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Opinion My hometown, now occupied by Russia, is on the verge of a humanitarian disaster

Ukrainians and refugees from other nationalities fleeing the war in Ukraine, who have just arrived are choosing clothes, shoes and toys from those brought to the border by people from all around Poland. (Kasia Strek for The Washington Post)

Iuliia Mendel is a journalist and former press secretary for Ukrainian President Volodymyr Zelensky.

I grew up in Kherson, a city of 320,000 in southern Ukraine. Every day I walked by the regional administration building on my way to school. That’s why when I saw the video of a man waving two Ukrainian flags in front of a row of Russian tanks, I knew exactly where that was.

The Russians are now occupying my hometown — and also, it seems, my memories.

The mall where we shopped is a smoldering ruin. Another video showed corpses in the park where I used to go as a kid with my mother and my class to feed the swans.

As local officials warn of an impending humanitarian catastrophe, I receive videos and messages from relatives and friends. They tell me the Russians shot at apartment buildings, homes, a school.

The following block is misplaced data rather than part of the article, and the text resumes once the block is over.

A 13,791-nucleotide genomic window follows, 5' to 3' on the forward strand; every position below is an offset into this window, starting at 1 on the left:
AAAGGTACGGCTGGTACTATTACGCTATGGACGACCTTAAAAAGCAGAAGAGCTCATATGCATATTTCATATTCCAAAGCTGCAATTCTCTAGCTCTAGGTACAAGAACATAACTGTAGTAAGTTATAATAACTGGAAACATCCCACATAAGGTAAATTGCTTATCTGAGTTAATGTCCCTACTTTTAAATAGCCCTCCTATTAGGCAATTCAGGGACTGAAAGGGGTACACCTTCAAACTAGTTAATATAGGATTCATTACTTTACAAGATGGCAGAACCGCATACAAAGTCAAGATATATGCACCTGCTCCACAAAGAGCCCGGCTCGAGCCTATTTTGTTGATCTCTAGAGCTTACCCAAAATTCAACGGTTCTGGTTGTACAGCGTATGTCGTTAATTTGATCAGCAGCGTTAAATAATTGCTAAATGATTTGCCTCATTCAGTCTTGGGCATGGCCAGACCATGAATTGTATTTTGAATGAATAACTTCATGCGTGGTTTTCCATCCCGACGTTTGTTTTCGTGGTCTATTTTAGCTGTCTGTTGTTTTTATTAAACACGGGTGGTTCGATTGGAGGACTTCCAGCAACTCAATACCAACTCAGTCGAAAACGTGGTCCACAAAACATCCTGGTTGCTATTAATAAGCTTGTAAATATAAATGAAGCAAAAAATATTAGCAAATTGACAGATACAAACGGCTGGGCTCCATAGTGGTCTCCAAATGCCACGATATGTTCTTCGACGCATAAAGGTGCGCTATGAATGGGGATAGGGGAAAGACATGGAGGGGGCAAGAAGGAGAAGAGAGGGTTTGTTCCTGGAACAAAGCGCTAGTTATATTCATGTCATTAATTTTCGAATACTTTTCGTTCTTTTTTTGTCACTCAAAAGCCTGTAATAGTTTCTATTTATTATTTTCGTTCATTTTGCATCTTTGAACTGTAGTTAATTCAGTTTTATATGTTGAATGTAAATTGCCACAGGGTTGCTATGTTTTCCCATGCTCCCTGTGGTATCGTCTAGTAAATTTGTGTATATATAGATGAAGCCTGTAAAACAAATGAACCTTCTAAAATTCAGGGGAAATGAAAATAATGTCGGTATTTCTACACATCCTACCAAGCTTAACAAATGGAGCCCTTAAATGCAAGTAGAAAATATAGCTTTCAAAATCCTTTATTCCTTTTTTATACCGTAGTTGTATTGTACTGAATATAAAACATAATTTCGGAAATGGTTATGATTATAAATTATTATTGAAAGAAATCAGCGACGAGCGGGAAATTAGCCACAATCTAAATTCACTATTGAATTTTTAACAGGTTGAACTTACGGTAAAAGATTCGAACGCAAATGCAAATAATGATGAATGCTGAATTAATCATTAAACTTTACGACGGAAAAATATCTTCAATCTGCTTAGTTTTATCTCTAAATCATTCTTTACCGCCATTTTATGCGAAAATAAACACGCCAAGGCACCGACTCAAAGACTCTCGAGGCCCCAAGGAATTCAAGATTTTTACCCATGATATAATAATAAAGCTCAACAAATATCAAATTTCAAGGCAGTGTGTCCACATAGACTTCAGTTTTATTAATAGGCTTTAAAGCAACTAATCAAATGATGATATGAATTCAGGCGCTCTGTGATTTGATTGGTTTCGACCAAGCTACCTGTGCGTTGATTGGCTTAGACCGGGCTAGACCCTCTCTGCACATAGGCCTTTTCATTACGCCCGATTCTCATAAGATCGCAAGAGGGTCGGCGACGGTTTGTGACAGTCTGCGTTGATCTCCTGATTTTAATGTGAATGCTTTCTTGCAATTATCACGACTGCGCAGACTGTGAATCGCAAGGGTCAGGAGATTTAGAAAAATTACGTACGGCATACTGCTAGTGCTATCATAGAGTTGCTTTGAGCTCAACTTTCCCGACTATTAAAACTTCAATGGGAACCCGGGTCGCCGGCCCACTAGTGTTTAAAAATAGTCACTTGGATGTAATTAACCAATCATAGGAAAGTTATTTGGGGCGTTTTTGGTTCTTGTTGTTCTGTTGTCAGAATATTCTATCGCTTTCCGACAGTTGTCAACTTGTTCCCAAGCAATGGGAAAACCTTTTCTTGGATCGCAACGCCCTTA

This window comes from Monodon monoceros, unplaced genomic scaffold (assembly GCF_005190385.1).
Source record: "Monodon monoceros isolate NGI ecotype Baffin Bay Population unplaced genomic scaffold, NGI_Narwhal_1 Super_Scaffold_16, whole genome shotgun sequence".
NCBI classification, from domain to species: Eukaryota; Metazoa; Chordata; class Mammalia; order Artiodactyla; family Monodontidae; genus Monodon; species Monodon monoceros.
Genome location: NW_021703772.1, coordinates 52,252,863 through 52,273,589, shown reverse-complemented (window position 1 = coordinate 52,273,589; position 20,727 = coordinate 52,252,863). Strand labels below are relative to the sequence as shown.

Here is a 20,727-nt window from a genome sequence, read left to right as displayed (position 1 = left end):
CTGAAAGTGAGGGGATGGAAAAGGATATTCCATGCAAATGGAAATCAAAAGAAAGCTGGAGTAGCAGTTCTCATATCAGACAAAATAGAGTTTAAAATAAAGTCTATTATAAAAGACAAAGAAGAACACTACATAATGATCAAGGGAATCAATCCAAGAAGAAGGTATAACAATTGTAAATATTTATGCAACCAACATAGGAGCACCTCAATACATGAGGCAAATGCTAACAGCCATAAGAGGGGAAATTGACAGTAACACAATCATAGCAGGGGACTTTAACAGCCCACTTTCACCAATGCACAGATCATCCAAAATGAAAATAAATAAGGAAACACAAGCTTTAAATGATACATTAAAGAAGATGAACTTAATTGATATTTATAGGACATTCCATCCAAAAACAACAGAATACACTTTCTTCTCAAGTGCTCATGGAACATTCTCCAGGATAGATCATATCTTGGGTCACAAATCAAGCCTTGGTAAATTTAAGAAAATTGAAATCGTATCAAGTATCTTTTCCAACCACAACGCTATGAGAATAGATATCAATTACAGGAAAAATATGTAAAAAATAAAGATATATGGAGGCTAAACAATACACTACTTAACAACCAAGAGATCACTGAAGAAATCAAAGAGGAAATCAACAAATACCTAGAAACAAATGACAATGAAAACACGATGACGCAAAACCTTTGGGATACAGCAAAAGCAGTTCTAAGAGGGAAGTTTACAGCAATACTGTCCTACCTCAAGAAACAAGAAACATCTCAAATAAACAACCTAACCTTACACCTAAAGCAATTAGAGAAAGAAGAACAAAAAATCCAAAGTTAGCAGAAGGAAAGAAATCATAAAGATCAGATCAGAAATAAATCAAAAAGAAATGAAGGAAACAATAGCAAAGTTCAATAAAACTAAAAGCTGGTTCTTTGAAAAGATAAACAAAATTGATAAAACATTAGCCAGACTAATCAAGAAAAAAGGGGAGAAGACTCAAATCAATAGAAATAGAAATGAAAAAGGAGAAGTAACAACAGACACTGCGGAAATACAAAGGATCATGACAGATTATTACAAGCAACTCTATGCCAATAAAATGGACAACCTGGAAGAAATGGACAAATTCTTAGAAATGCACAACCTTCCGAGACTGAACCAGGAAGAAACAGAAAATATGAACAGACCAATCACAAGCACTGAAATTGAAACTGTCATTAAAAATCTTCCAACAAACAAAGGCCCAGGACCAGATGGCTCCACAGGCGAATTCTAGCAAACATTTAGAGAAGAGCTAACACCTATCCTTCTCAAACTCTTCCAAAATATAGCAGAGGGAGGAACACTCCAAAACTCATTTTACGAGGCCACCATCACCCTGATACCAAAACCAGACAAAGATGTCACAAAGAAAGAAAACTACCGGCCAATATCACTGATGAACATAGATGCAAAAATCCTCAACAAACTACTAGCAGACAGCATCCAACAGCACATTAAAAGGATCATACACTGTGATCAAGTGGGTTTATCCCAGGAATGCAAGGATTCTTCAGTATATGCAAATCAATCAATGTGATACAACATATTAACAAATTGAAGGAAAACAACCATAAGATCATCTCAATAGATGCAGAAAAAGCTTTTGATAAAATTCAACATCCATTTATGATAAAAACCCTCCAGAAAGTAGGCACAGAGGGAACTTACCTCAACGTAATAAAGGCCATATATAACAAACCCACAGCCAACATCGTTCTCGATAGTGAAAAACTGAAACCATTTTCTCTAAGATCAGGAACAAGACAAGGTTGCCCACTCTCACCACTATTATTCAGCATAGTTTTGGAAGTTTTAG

Russian forces have the city surrounded. They have also entered parts of the city, which is now running out of food, medicines, diapers, baby food. The ATMs are out of money. “We can still last for maybe three, four days,” the secretary of the city council, Galina Luhova, told The Post.

More from the author: Love, war and two cats — What fleeing Kyiv looked like for us

Businesses are closed, the electric grid is damaged, and public transportation has stopped.

Ukrainian officials say Russia is not cooperating to create “humanitarian corridors” to help civilians. But the city’s mayor of Kherson remains hard at work. “I’m trying to restart a bread factory,” Mayor Igor Kolykhayev tells me. “I walk the streets to see where the roadblocks are and where trolley buses and buses can pass.” Suddenly I can hear the sound of gunfire over the phone.

The deadly Russian invasion is moving fast from the south. And now Kherson has to make a choice: receive aid from Russia or starve. Kolykhayev hopes that Ukrainian and Russian negotiators can agree on a corridor, but he cannot fully trust the Russians. He wants to find a way to live stream images from the corridor to prevent Russians from attacking it. That’s what Russian-backed forces did against retreating forces in 2014 in the Donbas.

More than 300 people have already died in the city, the mayor tells me. The first mass grave has been dug. It’s hard to tell who ended up in it. Kolykhayev confirms the video of the torn-up bodies from the park is real. He said it’s not possible to identify all the bodies. Some people fighting for Ukraine, some died hiding in homes or bomb shelters, from heart attacks, strokes, asthma.